Orphan Black: Season 1 Blu-ray Review: Black is the New Black

There’s a point in this sci fi series that one clone is asked to temporarily impersonate another clone and you wonder how she’ll pull it off, completely forgetting that star Tatiana Maslany is playing both roles. That’s the depth and strength of her performances in this mind-bending show that finds her portraying multiple wildly different characters sharing the same genetic makeup. While she’s the key reason to watch, the series as a whole is deliriously mesmerizing and highly addictive.

In the season opener, a streetwise outsider named Sarah witnesses a professional young lady calmly taking off and folding her jacket, placing it on the ground, and then nonchalantly hurling herself to her death in front of a subway train. To Sarah’s great surprise, the suicide victim looks exactly like her, and in the ensuing chaos Sarah instinctively makes off with the dead girl’s ID.

Sarah’s life isn’t all that rosy either, and while she’s not contemplating suicide, she has some serious trouble related to her sleazy drug-dealer boyfriend and his missing drugs, leading her to seize upon the idea of assuming the dead girl’s identity and killing off her own persona. All well and good, until she figures out that the deceased was actually a cop, and she’s now on the hook to impersonate said cop in order to maintain her cover.

That’s a fun setup, but it leads to a spiraling succession of even more entertaining reveals that find Sarah encountering more versions of herself, all with extremely unique personalities. There’s an uptight soccer mom, a punky Germain waif, a completely deranged and deadly Russian, a hippie scientist, and more. How are they all related, and how is it they seem to know about each other but Sarah is the odd girl out? Thankfully, the series doles out a more than satisfying amount of answers throughout the season, but also opens up the mythology enough that there’s plenty of gas in the tank for seasons to come.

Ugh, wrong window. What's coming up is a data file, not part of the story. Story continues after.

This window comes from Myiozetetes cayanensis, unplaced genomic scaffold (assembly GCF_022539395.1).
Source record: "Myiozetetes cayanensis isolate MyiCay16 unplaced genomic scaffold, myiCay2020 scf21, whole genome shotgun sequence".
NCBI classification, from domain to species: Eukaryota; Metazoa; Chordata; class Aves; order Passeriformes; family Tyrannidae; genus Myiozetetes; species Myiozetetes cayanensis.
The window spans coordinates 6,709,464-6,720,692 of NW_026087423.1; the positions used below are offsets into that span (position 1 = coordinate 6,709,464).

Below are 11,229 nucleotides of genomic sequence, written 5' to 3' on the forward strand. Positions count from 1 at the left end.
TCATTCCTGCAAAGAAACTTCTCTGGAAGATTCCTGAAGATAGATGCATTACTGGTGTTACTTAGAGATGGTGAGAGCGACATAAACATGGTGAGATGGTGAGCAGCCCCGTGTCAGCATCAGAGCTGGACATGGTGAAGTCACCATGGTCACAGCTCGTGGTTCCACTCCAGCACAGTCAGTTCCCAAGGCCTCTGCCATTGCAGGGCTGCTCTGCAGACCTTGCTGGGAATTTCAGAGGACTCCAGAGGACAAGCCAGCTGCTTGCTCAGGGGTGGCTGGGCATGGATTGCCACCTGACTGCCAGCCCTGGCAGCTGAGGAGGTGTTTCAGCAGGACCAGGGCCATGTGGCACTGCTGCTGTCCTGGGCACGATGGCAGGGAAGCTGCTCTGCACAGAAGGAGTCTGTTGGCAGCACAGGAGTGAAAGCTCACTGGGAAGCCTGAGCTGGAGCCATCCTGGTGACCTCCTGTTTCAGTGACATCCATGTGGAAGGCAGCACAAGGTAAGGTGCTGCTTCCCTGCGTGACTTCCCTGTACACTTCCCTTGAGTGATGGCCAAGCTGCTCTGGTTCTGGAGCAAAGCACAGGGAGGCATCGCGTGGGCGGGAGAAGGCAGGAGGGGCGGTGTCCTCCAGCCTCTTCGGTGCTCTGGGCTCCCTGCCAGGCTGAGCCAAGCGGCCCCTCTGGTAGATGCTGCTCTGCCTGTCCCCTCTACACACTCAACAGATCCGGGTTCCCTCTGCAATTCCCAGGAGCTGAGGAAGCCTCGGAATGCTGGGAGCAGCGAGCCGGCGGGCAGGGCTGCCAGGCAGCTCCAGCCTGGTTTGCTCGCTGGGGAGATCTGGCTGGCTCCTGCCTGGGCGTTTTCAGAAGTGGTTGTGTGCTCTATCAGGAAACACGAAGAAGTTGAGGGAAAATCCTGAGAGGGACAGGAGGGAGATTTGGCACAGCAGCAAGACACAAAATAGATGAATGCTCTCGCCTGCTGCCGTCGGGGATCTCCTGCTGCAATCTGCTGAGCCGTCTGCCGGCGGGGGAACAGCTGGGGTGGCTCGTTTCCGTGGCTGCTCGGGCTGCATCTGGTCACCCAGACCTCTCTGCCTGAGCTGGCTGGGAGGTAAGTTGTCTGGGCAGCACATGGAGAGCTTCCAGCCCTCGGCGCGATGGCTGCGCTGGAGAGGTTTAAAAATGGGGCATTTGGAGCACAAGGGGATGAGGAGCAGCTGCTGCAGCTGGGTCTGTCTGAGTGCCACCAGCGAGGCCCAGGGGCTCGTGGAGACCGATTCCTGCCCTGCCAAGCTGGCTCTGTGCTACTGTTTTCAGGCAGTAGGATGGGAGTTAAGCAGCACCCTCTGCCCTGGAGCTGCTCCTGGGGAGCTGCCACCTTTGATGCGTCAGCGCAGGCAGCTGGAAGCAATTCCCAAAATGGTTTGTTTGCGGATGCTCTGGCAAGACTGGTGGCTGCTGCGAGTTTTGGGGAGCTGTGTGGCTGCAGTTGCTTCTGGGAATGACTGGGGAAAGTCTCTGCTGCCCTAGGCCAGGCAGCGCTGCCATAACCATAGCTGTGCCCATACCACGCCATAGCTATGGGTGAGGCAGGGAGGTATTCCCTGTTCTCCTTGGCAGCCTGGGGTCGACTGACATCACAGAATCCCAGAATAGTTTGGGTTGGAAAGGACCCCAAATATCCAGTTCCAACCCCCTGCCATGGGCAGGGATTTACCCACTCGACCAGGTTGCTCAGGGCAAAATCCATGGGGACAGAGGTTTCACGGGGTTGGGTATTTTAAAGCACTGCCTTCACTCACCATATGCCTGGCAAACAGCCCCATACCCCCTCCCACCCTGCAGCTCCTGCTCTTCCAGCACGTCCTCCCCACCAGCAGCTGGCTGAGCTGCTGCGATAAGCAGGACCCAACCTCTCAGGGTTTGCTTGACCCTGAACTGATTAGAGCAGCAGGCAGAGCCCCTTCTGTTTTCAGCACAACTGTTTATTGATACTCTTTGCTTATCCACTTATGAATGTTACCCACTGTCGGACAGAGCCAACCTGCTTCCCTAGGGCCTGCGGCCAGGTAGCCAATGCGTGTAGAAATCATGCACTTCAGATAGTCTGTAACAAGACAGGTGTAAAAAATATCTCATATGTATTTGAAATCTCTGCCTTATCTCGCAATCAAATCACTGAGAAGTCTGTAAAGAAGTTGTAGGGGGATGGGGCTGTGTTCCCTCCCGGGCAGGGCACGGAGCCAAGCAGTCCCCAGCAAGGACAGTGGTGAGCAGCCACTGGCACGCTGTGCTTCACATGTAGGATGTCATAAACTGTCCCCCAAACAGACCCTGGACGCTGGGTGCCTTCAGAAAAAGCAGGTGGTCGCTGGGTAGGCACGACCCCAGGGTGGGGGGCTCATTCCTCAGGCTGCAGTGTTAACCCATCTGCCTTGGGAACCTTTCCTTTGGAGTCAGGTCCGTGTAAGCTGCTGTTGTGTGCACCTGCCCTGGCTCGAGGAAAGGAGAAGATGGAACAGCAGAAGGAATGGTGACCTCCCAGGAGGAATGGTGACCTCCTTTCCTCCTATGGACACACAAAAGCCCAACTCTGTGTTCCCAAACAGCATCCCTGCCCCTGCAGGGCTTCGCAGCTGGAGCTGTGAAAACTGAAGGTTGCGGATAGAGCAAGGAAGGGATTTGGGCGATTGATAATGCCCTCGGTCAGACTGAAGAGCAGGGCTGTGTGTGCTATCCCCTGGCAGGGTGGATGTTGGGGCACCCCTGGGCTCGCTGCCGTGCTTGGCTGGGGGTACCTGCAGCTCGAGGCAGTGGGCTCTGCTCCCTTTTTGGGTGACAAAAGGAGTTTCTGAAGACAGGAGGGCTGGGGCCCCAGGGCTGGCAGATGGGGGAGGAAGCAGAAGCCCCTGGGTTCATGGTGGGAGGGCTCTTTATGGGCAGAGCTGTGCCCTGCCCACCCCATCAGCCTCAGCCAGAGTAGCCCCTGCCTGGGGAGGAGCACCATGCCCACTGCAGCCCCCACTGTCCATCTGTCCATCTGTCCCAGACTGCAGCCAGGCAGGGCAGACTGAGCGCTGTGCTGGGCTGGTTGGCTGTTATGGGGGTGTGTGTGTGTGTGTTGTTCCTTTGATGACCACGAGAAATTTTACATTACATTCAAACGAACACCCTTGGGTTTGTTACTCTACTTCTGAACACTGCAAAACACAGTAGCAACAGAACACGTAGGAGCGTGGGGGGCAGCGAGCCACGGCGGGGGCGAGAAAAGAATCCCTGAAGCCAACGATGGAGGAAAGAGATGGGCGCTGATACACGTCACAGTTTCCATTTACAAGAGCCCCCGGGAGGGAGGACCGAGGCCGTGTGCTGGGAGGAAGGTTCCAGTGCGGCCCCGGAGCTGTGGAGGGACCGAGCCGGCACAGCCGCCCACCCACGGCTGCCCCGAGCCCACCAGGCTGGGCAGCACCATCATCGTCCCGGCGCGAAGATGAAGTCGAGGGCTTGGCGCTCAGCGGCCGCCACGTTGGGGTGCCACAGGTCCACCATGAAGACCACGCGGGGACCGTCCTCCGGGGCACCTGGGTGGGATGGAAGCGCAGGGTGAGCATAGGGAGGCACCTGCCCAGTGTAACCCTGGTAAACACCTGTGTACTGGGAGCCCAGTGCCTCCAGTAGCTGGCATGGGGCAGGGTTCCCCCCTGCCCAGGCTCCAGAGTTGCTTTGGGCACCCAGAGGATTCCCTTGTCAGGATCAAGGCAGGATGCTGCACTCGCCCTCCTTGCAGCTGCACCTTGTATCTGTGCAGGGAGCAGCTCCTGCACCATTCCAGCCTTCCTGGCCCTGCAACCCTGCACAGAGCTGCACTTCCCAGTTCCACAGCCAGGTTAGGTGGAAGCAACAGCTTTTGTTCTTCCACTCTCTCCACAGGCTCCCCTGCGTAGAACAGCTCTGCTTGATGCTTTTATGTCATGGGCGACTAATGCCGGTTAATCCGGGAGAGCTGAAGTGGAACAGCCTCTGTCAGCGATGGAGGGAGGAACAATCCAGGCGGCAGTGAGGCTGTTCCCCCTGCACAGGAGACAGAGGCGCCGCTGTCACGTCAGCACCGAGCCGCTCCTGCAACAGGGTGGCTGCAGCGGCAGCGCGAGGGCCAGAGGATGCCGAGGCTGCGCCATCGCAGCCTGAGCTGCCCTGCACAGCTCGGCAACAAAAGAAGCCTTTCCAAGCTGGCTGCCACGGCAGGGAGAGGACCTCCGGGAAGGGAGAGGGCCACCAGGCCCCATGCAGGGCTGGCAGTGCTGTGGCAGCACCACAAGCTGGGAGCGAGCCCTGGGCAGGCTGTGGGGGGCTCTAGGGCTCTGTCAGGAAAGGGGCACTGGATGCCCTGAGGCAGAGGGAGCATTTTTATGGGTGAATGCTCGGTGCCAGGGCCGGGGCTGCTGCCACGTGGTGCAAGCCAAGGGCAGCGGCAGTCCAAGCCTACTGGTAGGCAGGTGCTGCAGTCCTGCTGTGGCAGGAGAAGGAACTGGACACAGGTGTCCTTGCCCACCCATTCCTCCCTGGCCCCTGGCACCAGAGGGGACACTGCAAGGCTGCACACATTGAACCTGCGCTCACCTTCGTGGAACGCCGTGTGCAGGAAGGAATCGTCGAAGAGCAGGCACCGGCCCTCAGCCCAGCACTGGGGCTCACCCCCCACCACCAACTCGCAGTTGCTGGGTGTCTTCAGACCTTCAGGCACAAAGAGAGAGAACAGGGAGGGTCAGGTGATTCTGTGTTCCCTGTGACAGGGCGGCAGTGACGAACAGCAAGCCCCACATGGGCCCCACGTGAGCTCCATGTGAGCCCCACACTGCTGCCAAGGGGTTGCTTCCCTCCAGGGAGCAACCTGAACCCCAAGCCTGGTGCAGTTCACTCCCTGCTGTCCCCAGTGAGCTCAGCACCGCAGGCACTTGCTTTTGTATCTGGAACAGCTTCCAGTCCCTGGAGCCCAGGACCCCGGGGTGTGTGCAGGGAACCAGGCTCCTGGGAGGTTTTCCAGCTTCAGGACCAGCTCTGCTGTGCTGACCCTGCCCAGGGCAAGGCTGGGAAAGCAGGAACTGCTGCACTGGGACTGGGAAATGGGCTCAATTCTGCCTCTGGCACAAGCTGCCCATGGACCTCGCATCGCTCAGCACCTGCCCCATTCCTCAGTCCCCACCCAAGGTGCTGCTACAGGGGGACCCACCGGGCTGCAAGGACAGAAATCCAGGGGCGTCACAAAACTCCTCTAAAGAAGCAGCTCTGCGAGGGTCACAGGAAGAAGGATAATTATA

Through it all, Maslany develops thoroughly convincing and wholly independent characters. The multiple personalities concept may sound dangerously close to the path recently trod by United States of Tara, but Maslany is actually much better than Toni Collette at delivering believable and distinct characters. Recent print ads floated her name as Emmy bait, and the marketing hype turns out to be completely justified.

Blu-ray image quality is crisp and precise, with a well-defined sound field to match. Bonus features include typical bland making of interviews where the creators and cast talk about how awesome their co-workers are, and as such are wholly disposable. The 10-episode season is split into two Blu-ray discs, making for perfect portions for two nights of binge viewing. The worst part: the knowledge that we have to wait until next spring to find out what happens next.

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Steve Geise

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